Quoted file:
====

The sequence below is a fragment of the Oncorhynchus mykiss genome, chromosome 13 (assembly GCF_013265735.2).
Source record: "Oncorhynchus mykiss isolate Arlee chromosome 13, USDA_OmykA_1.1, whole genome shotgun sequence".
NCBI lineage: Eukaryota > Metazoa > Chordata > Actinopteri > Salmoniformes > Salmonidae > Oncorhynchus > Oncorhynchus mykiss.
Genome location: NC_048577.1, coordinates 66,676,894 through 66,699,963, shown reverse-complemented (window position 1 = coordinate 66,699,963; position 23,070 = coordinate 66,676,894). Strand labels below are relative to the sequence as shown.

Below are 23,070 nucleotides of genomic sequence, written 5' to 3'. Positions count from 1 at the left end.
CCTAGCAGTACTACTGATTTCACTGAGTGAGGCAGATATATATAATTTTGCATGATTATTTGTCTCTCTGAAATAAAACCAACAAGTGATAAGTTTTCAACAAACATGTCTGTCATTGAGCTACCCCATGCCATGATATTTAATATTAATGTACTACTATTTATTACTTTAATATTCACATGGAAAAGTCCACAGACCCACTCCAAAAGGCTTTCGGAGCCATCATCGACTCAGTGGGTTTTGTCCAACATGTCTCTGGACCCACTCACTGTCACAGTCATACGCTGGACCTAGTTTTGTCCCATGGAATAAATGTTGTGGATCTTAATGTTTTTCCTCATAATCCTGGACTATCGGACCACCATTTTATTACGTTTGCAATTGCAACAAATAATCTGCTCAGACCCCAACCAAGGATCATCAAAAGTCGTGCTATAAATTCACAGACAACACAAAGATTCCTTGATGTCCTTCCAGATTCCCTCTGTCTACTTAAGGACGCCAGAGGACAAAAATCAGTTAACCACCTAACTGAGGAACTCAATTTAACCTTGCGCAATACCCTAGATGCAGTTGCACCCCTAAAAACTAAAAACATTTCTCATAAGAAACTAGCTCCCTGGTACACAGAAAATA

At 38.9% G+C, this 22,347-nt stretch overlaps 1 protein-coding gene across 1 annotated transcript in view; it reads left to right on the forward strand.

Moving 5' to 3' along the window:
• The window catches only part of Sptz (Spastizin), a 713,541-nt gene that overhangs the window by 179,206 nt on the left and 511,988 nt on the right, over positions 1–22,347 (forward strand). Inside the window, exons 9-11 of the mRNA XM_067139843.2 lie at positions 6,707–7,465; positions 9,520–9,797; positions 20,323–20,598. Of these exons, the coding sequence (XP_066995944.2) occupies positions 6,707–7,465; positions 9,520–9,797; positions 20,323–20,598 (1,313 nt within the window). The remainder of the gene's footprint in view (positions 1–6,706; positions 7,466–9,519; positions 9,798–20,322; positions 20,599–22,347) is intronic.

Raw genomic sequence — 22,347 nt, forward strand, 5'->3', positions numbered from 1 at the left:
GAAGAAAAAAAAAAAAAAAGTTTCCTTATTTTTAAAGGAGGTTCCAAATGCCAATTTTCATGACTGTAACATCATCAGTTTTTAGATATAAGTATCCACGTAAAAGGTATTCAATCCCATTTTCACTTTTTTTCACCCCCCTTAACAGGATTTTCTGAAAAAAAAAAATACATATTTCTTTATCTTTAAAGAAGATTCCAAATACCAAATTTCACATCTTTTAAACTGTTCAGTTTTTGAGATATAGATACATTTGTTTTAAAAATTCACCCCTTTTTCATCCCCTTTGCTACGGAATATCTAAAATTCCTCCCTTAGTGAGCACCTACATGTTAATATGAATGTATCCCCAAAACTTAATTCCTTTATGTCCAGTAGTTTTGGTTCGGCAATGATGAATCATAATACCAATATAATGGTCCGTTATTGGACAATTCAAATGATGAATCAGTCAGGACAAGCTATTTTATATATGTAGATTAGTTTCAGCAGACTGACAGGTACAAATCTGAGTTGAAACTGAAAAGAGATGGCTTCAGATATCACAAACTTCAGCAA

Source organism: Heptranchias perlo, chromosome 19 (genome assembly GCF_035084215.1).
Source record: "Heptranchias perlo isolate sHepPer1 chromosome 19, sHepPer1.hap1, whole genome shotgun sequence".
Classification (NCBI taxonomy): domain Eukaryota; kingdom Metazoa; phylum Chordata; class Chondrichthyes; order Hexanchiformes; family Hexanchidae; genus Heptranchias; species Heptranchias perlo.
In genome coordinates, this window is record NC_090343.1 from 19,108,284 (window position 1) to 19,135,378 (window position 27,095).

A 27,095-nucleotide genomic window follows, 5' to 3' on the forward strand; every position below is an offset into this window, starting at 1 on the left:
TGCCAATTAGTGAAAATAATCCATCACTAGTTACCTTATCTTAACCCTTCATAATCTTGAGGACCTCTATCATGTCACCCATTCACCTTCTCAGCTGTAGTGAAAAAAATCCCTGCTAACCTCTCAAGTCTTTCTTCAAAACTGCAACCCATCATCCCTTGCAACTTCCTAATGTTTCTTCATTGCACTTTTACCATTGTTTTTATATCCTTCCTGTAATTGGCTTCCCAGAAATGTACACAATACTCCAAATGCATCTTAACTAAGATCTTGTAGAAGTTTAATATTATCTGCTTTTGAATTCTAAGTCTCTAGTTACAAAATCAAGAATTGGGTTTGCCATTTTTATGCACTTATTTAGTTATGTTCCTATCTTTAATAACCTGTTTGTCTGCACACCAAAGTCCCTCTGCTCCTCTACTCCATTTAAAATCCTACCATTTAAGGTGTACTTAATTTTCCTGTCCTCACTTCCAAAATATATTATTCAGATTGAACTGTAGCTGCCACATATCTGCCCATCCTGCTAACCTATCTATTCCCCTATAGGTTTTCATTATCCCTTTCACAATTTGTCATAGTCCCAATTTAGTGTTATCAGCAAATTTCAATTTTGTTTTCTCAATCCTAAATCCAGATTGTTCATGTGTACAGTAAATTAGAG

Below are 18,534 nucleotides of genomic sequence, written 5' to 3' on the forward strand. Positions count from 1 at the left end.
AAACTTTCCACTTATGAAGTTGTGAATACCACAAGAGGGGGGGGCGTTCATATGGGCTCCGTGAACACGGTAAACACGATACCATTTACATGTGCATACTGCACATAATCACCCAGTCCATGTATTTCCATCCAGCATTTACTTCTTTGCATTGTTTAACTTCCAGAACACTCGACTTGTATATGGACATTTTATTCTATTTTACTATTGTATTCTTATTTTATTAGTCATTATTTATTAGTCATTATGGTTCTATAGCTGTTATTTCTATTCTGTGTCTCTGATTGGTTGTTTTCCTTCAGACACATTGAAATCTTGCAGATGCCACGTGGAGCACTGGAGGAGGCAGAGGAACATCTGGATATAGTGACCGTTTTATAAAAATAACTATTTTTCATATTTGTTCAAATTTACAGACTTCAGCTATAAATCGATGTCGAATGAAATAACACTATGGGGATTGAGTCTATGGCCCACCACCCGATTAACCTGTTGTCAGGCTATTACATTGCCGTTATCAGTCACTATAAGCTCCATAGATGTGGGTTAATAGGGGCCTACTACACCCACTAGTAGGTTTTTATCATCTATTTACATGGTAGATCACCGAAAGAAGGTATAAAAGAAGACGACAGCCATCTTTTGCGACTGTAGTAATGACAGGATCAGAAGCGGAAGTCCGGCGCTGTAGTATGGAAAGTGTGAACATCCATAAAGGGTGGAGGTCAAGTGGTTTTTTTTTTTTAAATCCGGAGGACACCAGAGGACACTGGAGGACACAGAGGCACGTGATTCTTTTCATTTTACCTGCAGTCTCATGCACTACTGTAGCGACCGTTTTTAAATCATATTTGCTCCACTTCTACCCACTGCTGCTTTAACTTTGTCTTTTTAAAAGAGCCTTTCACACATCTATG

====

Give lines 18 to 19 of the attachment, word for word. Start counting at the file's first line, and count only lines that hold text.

Below are 18,534 nucleotides of genomic sequence, written 5' to 3' on the forward strand. Positions count from 1 at the left end.
AAACTTTCCACTTATGAAGTTGTGAATACCACAAGAGGGGGGGGCGTTCATATGGGCTCCGTGAACACGGTAAACACGATACCATTTACATGTGCATACTGCACATAATCACCCAGTCCATGTATTTCCATCCAGCATTTACTTCTTTGCATTGTTTAACTTCCAGAACACTCGACTTGTATATGGACATTTTATTCTATTTTACTATTGTATTCTTATTTTATTAGTCATTATTTATTAGTCATTATGGTTCTATAGCTGTTATTTCTATTCTGTGTCTCTGATTGGTTGTTTTCCTTCAGACACATTGAAATCTTGCAGATGCCACGTGGAGCACTGGAGGAGGCAGAGGAACATCTGGATATAGTGACCGTTTTATAAAAATAACTATTTTTCATATTTGTTCAAATTTACAGACTTCAGCTATAAATCGATGTCGAATGAAATAACACTATGGGGATTGAGTCTATGGCCCACCACCCGATTAACCTGTTGTCAGGCTATTACATTGCCGTTATCAGTCACTATAAGCTCCATAGATGTGGGTTAATAGGGGCCTACTACACCCACTAGTAGGTTTTTATCATCTATTTACATGGTAGATCACCGAAAGAAGGTATAAAAGAAGACGACAGCCATCTTTTGCGACTGTAGTAATGACAGGATCAGAAGCGGAAGTCCGGCGCTGTAGTATGGAAAGTGTGAACATCCATAAAGGGTGGAGGTCAAGTGGTTTTTTTTTTTTAAATCCGGAGGACACCAGAGGACACTGGAGGACACAGAGGCACGTGATTCTTTTCATTTTACCTGCAGTCTCATGCACTACTGTAGCGACCGTTTTTAAATCATATTTGCTCCACTTCTACCCACTGCTGCTTTAACTTTGTCTTTTTAAAAGAGCCTTTCACACATCTATG